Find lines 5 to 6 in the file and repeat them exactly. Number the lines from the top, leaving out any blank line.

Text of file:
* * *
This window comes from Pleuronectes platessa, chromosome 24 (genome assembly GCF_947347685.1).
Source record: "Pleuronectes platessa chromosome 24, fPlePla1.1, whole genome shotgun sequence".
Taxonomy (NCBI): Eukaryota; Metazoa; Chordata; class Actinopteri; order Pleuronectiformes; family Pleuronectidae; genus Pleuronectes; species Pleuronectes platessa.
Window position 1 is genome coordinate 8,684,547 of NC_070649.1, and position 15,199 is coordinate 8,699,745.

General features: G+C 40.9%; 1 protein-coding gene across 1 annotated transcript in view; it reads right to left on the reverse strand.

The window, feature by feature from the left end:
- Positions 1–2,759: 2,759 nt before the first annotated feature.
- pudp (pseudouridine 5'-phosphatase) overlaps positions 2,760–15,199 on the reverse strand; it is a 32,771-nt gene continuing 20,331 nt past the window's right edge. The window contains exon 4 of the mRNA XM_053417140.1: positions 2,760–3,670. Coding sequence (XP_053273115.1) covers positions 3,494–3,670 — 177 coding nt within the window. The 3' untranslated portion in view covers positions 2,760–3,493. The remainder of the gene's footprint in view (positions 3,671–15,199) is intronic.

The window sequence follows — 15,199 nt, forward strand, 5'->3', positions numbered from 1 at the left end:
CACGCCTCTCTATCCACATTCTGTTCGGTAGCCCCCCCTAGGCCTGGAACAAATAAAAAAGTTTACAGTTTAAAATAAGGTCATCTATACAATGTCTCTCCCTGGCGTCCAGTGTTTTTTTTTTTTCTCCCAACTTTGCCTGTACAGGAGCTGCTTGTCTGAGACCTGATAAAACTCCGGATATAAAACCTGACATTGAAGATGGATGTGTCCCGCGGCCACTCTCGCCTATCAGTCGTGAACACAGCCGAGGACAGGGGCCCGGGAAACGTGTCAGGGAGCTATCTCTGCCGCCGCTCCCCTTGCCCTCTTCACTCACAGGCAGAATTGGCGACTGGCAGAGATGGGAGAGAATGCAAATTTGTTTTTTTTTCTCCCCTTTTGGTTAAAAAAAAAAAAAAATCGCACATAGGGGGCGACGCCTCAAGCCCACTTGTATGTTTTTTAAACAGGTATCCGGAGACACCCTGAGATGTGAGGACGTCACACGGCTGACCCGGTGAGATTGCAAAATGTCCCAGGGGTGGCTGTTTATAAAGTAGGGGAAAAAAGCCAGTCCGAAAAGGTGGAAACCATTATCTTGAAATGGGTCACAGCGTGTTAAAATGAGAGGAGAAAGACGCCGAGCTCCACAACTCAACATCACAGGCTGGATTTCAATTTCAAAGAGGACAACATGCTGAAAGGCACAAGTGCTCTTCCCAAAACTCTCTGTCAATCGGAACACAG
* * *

General features: G+C 40.9%; 1 protein-coding gene across 1 annotated transcript in view; it reads right to left on the reverse strand.

The window, feature by feature from the left end: